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The Hermitage Museum & Gardens

Museum trees

The Hermitage Museum & Gardens


Founded by William and Florence Sloane, The Hermitage Museum & Gardens is a historic estate museum of the arts, and nature on a 12.5-acre peninsula of the Lafayette River estuary in the heart of Norfolk Virginia.  The gardens were originally designed by Florence Sloane and built in the 1920s. Some of our oldest planted trees date to this time.  Of particular significance are the oldest Eastern Red Cedars (Juniperus virginia), framing some of the original garden rooms designed by Florence Sloane.  In addition, a colossal Himalayan Cedar (Cedrus deodora) from the early days of garden construction stands at the entrance of our East Garden.  We have numerous old, mature and large Live Oaks (Quercus virginiana) throughout the property. The largest specimen stands behind a wall and an Italian Renaissance Putti fountain of the 1920’s. While we have several Southern Magnolias our largest, oldest, and most well-proportioned Magnolia grandiflora is estimated to date to about 1940 and is the most iconic natural representation of the Hermitage brand.  The accumulated and growing treasury of mature and maturing native woody plant taxa at or near the buffer zones of a brackish wetland makes the Hermitage an excellent location to study salt tolerance in a diverse mixture of woody and non-woody species.    In addition, our gardens and woodlands have a rich and layered diversity of shrubs, understory and canopy trees such as Azaleas, Wax Myrtle, Forsythia, Viburnum, Boxwood, Camellias, Swamp Laurel, Dogwoods, Sassafras, Redbuds, Willow Oaks, Southern Red Oaks, Hackberries, Sweetgums and Loblolly Pines.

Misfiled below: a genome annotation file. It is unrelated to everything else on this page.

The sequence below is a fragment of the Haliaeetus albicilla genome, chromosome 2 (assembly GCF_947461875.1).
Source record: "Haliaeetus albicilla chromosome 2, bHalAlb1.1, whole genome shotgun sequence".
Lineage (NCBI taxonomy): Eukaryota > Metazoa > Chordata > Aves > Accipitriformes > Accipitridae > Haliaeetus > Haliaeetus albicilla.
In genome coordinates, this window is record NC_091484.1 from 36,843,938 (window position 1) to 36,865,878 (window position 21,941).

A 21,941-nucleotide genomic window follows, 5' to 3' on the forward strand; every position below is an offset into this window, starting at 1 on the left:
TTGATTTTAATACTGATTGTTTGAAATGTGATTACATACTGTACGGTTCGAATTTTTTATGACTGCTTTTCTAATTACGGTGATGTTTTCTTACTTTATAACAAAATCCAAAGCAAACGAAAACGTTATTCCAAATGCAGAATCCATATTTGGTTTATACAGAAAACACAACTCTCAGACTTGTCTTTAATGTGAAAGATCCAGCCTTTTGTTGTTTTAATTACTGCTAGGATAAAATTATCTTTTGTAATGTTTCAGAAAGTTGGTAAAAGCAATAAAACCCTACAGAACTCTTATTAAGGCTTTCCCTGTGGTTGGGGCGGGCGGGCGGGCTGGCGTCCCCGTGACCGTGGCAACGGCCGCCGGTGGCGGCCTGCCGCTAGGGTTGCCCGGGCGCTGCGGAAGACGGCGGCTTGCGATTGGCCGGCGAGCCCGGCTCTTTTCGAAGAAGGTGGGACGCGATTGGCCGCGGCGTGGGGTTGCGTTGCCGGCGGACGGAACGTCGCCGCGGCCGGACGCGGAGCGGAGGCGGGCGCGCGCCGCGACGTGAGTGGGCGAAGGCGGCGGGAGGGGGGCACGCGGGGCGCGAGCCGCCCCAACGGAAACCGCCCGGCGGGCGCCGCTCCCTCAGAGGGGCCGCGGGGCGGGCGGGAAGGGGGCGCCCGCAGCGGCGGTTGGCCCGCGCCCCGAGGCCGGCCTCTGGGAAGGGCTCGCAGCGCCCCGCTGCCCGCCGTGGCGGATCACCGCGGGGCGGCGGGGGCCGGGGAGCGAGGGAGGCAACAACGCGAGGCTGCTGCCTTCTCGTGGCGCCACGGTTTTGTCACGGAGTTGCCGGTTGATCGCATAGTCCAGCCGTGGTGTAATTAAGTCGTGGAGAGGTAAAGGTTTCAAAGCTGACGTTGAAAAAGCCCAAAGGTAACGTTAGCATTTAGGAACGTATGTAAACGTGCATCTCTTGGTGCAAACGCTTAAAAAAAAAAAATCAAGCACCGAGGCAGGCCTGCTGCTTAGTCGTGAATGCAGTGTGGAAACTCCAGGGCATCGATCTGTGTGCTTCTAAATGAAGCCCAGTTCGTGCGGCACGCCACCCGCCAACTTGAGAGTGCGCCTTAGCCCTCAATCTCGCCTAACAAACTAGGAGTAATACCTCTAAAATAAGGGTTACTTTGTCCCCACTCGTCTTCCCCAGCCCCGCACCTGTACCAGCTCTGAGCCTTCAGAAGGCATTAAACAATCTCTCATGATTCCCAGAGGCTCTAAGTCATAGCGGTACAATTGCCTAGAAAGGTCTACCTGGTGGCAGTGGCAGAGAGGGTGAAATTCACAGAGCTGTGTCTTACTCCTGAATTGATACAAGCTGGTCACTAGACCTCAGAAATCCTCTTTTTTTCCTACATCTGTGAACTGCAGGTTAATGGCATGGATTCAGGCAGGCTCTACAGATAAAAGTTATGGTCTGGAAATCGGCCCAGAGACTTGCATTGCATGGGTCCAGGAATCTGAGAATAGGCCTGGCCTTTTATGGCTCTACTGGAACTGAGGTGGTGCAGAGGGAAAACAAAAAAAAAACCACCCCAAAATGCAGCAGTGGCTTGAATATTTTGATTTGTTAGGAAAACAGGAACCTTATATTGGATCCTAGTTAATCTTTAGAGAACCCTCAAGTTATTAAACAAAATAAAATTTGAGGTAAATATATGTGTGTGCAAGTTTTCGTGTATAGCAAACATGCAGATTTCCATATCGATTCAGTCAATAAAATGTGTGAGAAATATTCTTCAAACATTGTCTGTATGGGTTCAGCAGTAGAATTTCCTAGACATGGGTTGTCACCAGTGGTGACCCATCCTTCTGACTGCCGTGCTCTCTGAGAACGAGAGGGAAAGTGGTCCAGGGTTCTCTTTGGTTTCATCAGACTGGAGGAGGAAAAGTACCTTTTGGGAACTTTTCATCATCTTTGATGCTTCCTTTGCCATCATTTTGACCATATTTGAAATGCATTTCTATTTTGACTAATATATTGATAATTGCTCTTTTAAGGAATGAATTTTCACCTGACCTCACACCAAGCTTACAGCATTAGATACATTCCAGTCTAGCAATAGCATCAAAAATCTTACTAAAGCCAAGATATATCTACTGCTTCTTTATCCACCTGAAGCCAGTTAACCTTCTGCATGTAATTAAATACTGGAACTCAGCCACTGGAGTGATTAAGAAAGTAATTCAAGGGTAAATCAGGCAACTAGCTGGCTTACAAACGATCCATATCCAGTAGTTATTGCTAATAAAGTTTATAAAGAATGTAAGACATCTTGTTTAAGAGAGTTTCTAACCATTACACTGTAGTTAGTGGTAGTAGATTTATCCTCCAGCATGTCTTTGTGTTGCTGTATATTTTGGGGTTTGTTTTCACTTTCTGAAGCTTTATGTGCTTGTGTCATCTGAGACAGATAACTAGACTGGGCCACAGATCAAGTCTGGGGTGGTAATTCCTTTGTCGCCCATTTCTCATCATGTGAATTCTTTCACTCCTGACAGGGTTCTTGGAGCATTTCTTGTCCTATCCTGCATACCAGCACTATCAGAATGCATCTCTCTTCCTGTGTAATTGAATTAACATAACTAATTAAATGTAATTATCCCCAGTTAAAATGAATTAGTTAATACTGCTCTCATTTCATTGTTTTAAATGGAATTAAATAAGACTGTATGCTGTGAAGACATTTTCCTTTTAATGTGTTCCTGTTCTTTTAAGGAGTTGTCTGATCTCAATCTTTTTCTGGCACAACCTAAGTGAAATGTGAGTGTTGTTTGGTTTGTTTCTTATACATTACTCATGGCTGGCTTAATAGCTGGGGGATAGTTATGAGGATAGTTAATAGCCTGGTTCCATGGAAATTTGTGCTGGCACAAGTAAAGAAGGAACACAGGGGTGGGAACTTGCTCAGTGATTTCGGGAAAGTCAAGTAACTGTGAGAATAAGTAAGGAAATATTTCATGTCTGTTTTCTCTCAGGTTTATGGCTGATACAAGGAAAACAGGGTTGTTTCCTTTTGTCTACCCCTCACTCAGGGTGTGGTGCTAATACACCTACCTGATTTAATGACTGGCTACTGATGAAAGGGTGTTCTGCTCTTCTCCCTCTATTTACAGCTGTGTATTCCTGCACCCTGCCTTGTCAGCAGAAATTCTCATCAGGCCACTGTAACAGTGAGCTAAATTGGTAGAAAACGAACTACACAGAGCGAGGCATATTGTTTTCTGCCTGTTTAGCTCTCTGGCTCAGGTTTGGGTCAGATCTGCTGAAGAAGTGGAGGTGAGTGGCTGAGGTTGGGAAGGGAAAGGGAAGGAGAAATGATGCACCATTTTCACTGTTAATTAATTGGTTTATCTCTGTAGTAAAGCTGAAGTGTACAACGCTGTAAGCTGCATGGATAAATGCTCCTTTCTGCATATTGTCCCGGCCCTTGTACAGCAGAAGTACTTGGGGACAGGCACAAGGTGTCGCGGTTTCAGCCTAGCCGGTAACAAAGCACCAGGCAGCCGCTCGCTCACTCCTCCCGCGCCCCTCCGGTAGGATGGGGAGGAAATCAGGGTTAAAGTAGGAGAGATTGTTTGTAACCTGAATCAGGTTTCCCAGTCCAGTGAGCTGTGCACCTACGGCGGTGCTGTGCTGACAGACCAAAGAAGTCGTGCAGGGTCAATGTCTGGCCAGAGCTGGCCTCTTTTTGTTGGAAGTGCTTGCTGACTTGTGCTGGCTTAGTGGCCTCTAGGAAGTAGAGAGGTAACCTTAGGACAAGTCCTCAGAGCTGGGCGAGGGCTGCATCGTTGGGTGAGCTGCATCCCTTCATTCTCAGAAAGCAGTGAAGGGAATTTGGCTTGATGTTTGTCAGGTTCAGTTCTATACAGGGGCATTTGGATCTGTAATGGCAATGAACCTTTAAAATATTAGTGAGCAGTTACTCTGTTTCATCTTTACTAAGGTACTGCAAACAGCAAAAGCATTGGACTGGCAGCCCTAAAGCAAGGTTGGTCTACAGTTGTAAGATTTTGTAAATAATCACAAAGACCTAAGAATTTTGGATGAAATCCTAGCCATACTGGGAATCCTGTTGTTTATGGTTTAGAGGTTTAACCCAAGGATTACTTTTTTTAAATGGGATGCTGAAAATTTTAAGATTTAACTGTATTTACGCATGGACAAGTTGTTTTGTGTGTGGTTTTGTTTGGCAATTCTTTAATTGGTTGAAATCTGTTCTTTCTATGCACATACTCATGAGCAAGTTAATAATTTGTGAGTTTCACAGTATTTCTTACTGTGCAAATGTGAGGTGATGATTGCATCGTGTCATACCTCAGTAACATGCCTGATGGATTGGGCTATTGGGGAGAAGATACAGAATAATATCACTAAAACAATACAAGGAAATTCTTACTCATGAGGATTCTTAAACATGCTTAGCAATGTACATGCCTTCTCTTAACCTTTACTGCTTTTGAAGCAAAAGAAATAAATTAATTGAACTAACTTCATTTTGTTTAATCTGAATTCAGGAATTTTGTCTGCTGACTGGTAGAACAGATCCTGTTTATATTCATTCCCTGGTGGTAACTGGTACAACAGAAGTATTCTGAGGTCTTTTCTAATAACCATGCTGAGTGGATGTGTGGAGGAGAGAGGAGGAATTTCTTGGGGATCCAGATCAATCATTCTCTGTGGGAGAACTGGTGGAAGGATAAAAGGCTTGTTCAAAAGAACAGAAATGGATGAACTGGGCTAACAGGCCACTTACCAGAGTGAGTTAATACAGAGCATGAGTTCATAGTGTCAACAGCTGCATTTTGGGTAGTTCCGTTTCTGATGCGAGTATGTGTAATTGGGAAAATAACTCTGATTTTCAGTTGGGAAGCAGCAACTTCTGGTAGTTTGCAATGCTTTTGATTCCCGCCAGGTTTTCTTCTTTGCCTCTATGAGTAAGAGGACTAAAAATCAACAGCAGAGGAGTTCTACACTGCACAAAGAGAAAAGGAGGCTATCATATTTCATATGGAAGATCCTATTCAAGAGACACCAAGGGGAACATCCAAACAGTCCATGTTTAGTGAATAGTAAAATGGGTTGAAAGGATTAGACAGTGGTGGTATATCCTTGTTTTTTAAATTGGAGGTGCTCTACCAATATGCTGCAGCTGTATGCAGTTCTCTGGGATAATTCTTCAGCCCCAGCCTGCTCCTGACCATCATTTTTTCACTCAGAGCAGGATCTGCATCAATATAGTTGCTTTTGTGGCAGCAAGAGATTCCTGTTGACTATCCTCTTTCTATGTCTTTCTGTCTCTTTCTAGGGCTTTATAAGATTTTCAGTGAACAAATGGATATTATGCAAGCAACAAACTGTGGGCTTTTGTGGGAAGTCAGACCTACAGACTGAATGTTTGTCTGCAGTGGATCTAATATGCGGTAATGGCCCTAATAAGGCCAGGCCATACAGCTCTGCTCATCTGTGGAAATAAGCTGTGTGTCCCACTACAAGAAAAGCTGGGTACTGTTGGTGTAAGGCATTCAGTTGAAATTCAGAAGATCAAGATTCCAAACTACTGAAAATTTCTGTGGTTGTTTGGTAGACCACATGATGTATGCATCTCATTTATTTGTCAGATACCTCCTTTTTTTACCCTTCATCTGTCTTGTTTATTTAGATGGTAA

Accredited Arboretum Level II image
7637 North Shore Road, Norfolk, Virginia 23505, United States,
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